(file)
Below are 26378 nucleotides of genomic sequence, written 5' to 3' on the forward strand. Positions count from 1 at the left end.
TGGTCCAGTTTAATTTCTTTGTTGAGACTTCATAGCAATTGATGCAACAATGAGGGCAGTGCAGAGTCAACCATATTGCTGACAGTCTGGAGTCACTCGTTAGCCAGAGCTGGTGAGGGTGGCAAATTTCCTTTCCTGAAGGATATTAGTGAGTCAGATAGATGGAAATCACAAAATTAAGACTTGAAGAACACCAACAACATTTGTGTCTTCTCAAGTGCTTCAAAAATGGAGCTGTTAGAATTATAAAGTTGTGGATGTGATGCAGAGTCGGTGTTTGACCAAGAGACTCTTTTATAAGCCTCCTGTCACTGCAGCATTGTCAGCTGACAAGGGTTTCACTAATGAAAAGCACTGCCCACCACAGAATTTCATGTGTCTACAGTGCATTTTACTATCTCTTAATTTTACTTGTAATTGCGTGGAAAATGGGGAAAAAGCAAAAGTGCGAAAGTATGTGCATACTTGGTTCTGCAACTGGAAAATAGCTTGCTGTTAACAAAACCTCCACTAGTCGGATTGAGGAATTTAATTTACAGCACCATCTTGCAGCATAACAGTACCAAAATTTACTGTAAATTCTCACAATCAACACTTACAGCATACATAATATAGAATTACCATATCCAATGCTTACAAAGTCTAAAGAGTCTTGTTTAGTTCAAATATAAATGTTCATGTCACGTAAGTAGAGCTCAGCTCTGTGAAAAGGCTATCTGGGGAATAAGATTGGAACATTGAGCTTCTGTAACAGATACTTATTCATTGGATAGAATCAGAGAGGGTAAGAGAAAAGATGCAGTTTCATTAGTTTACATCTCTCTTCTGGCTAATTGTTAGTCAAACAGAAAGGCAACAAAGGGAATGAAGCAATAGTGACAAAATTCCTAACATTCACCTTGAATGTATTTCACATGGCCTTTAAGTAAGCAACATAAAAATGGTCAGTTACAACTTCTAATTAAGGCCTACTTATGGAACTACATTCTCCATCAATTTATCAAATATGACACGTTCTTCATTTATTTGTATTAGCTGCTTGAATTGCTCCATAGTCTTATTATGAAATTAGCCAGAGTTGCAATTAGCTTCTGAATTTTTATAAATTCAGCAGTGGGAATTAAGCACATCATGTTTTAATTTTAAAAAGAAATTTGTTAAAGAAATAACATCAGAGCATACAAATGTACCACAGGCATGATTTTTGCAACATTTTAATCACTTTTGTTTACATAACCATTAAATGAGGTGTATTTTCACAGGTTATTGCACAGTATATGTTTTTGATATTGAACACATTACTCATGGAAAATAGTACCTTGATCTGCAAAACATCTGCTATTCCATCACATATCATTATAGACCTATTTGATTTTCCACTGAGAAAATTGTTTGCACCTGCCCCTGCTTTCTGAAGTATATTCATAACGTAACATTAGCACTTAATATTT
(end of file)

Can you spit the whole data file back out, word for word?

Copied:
Below are 26378 nucleotides of genomic sequence, written 5' to 3' on the forward strand. Positions count from 1 at the left end.
TGGTCCAGTTTAATTTCTTTGTTGAGACTTCATAGCAATTGATGCAACAATGAGGGCAGTGCAGAGTCAACCATATTGCTGACAGTCTGGAGTCACTCGTTAGCCAGAGCTGGTGAGGGTGGCAAATTTCCTTTCCTGAAGGATATTAGTGAGTCAGATAGATGGAAATCACAAAATTAAGACTTGAAGAACACCAACAACATTTGTGTCTTCTCAAGTGCTTCAAAAATGGAGCTGTTAGAATTATAAAGTTGTGGATGTGATGCAGAGTCGGTGTTTGACCAAGAGACTCTTTTATAAGCCTCCTGTCACTGCAGCATTGTCAGCTGACAAGGGTTTCACTAATGAAAAGCACTGCCCACCACAGAATTTCATGTGTCTACAGTGCATTTTACTATCTCTTAATTTTACTTGTAATTGCGTGGAAAATGGGGAAAAAGCAAAAGTGCGAAAGTATGTGCATACTTGGTTCTGCAACTGGAAAATAGCTTGCTGTTAACAAAACCTCCACTAGTCGGATTGAGGAATTTAATTTACAGCACCATCTTGCAGCATAACAGTACCAAAATTTACTGTAAATTCTCACAATCAACACTTACAGCATACATAATATAGAATTACCATATCCAATGCTTACAAAGTCTAAAGAGTCTTGTTTAGTTCAAATATAAATGTTCATGTCACGTAAGTAGAGCTCAGCTCTGTGAAAAGGCTATCTGGGGAATAAGATTGGAACATTGAGCTTCTGTAACAGATACTTATTCATTGGATAGAATCAGAGAGGGTAAGAGAAAAGATGCAGTTTCATTAGTTTACATCTCTCTTCTGGCTAATTGTTAGTCAAACAGAAAGGCAACAAAGGGAATGAAGCAATAGTGACAAAATTCCTAACATTCACCTTGAATGTATTTCACATGGCCTTTAAGTAAGCAACATAAAAATGGTCAGTTACAACTTCTAATTAAGGCCTACTTATGGAACTACATTCTCCATCAATTTATCAAATATGACACGTTCTTCATTTATTTGTATTAGCTGCTTGAATTGCTCCATAGTCTTATTATGAAATTAGCCAGAGTTGCAATTAGCTTCTGAATTTTTATAAATTCAGCAGTGGGAATTAAGCACATCATGTTTTAATTTTAAAAAGAAATTTGTTAAAGAAATAACATCAGAGCATACAAATGTACCACAGGCATGATTTTTGCAACATTTTAATCACTTTTGTTTACATAACCATTAAATGAGGTGTATTTTCACAGGTTATTGCACAGTATATGTTTTTGATATTGAACACATTACTCATGGAAAATAGTACCTTGATCTGCAAAACATCTGCTATTCCATCACATATCATTATAGACCTATTTGATTTTCCACTGAGAAAATTGTTTGCACCTGCCCCTGCTTTCTGAAGTATATTCATAACGTAACATTAGCACTTAATATTT